"Sweeper truck noise levels were measured to be up to 75 dB Lmax at a reference distance of 50 feet. The majority of the parking lot is on the south side of the store, as indicated in Figure 4.7-2. With the sweeping equipment operating in the main parking area, the proposed Wal-Mart building will completely shield sweeper truck noise levels at the residences to the north of the project site. In addition, the proposed 8-foot tall noise barrier along the entire western site boundary, (see Figure 4.7-2 for barrier locations and dimensions) will provide shielding of sweeper noise in that direction. As a result, maximum noise levels associated with sweeper operations are predicted to be below 70 dB Lmax at all existing residences in the immediate project vicinity when the sweeping equipment is in its closest proximity to those residences. When operating at more distant locations, sweeper noise would be much lower. Because sweeper noise levels would be below measured maximum ambient noise levels (which, as indicated in Tables 4.7-1 and Figures 4.7-3 and 4.7-4, are as high as the 80s dB Lmax) and temporary in nature, they are predicted to satisfy the City noise standards and not have an adverse effect on sleep at nearby residences. As result this impact is considered less than significant."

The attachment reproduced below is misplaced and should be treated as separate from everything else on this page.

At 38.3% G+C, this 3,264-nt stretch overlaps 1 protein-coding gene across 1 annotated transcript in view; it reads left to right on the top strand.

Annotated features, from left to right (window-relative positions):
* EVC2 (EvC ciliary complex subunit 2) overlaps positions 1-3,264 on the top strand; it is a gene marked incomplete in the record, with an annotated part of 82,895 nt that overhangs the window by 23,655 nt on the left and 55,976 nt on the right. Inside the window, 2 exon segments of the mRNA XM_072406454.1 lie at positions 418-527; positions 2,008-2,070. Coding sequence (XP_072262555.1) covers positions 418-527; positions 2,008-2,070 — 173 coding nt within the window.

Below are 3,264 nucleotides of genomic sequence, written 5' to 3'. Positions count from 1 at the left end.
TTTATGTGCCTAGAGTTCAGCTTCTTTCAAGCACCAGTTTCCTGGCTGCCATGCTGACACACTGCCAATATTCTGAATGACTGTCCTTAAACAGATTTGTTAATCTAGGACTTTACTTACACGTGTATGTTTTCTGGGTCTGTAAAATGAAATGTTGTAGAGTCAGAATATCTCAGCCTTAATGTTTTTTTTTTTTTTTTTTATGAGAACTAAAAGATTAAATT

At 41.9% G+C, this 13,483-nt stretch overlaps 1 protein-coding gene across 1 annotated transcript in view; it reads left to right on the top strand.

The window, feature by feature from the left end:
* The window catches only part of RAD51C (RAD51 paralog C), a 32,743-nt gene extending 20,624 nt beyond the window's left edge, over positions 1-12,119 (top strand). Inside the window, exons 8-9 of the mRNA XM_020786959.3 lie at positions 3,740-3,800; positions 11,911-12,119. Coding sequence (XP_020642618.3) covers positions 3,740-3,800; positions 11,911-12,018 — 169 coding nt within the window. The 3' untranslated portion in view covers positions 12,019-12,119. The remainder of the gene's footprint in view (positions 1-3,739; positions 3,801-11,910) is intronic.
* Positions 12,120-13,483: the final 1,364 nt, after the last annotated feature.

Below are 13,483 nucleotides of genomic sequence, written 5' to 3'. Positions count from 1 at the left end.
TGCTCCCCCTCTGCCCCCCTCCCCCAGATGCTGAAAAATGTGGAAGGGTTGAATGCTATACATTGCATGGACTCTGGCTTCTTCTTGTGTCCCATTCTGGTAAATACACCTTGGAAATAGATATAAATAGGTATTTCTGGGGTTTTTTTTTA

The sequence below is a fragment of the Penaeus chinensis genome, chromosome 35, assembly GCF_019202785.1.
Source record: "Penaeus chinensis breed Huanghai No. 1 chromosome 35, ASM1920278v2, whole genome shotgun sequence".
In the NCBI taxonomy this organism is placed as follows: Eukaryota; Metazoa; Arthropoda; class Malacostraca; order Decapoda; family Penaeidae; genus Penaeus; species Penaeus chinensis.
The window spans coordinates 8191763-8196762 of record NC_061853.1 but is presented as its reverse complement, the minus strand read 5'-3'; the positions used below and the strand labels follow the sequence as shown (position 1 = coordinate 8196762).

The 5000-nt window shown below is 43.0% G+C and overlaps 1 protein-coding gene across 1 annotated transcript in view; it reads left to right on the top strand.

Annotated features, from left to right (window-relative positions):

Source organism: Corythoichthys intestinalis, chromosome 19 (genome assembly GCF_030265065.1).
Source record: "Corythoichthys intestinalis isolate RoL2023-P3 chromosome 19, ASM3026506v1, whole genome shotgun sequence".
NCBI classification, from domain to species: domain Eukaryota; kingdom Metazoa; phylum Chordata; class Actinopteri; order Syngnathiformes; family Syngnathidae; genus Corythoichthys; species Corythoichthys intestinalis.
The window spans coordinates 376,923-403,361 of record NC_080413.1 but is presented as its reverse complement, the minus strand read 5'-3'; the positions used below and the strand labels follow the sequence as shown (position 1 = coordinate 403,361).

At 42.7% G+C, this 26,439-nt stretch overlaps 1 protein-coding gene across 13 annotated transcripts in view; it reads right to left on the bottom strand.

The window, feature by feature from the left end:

Petitioners submitted a comment to the RPEIR in the form of a letter from their noise consultant, who noted that the data used for the prediction of sweeper noise was "thrown in at the end of the report with no explanation of how the data was gathered or whether the equipment was representative." The consultant also noted that sweepers usually produce a pure tone, and that no sound limits for the source were provided.
Petitioners' consultant later complained that the data had not been provided in a form that allowed independent evaluation of the measurements. The tonal content of the sound was not provided. The sound reduction provided by the barrier wall along the west of the property is dependent on the tonal content of the sweeper. Moreover, neither the average sound level of, nor the duration of, the sweeper event were provided. This information was necessary to determine the impact of a single event sound.
The City's response to petitioners' comments was that petitioners submitted no information to support their claim about pure tones from sweepers, and that the City was satisfied with the analysis provided by the consultant. City concedes that petitioners' counsel requested all noise measurements that were taken for the Project in 2008, but asserts it had no obligation to send any information to petitioners or their counsel.